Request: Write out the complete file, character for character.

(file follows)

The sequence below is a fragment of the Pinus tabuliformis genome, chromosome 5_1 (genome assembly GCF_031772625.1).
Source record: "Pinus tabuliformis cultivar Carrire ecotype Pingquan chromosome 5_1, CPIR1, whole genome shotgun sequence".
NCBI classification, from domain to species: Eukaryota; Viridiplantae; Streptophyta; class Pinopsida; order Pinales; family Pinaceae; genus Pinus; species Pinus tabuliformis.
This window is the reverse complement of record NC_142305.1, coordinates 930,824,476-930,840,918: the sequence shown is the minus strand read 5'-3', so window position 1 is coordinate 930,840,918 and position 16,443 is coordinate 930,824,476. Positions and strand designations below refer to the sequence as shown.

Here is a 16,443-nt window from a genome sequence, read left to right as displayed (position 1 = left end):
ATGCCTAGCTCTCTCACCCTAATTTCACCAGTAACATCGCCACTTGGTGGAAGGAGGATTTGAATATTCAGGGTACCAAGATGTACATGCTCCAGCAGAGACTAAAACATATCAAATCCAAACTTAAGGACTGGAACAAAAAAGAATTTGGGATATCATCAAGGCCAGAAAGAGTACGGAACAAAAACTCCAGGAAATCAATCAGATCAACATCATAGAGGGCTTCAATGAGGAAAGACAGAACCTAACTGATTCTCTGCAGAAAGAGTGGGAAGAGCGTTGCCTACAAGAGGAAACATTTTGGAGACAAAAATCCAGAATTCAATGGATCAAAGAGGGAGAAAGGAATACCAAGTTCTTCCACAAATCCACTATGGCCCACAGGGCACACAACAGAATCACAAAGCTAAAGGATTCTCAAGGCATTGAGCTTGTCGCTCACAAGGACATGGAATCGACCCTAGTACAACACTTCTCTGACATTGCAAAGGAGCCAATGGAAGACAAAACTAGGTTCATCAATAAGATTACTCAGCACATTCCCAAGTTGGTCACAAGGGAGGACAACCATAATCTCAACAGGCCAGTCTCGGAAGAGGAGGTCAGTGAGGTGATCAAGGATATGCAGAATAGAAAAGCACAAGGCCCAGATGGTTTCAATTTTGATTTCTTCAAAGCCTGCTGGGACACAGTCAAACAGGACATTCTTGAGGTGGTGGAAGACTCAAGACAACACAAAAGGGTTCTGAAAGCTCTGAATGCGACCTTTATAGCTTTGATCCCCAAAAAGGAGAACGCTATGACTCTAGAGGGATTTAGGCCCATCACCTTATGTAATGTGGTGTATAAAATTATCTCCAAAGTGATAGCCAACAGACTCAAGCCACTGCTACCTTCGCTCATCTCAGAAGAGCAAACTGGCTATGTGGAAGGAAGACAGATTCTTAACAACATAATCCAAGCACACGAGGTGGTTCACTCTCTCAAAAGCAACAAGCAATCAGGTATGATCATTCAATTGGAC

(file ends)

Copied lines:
The sequence below is a fragment of the Pinus tabuliformis genome, chromosome 5_1 (genome assembly GCF_031772625.1).
Source record: "Pinus tabuliformis cultivar Carrire ecotype Pingquan chromosome 5_1, CPIR1, whole genome shotgun sequence".
NCBI classification, from domain to species: Eukaryota; Viridiplantae; Streptophyta; class Pinopsida; order Pinales; family Pinaceae; genus Pinus; species Pinus tabuliformis.
This window is the reverse complement of record NC_142305.1, coordinates 930,824,476-930,840,918: the sequence shown is the minus strand read 5'-3', so window position 1 is coordinate 930,840,918 and position 16,443 is coordinate 930,824,476. Positions and strand designations below refer to the sequence as shown.

Here is a 16,443-nt window from a genome sequence, read left to right as displayed (position 1 = left end):
ATGCCTAGCTCTCTCACCCTAATTTCACCAGTAACATCGCCACTTGGTGGAAGGAGGATTTGAATATTCAGGGTACCAAGATGTACATGCTCCAGCAGAGACTAAAACATATCAAATCCAAACTTAAGGACTGGAACAAAAAAGAATTTGGGATATCATCAAGGCCAGAAAGAGTACGGAACAAAAACTCCAGGAAATCAATCAGATCAACATCATAGAGGGCTTCAATGAGGAAAGACAGAACCTAACTGATTCTCTGCAGAAAGAGTGGGAAGAGCGTTGCCTACAAGAGGAAACATTTTGGAGACAAAAATCCAGAATTCAATGGATCAAAGAGGGAGAAAGGAATACCAAGTTCTTCCACAAATCCACTATGGCCCACAGGGCACACAACAGAATCACAAAGCTAAAGGATTCTCAAGGCATTGAGCTTGTCGCTCACAAGGACATGGAATCGACCCTAGTACAACACTTCTCTGACATTGCAAAGGAGCCAATGGAAGACAAAACTAGGTTCATCAATAAGATTACTCAGCACATTCCCAAGTTGGTCACAAGGGAGGACAACCATAATCTCAACAGGCCAGTCTCGGAAGAGGAGGTCAGTGAGGTGATCAAGGATATGCAGAATAGAAAAGCACAAGGCCCAGATGGTTTCAATTTTGATTTCTTCAAAGCCTGCTGGGACACAGTCAAACAGGACATTCTTGAGGTGGTGGAAGACTCAAGACAACACAAAAGGGTTCTGAAAGCTCTGAATGCGACCTTTATAGCTTTGATCCCCAAAAAGGAGAACGCTATGACTCTAGAGGGATTTAGGCCCATCACCTTATGTAATGTGGTGTATAAAATTATCTCCAAAGTGATAGCCAACAGACTCAAGCCACTGCTACCTTCGCTCATCTCAGAAGAGCAAACTGGCTATGTGGAAGGAAGACAGATTCTTAACAACATAATCCAAGCACACGAGGTGGTTCACTCTCTCAAAAGCAACAAGCAATCAGGTATGATCATTCAATTGGAC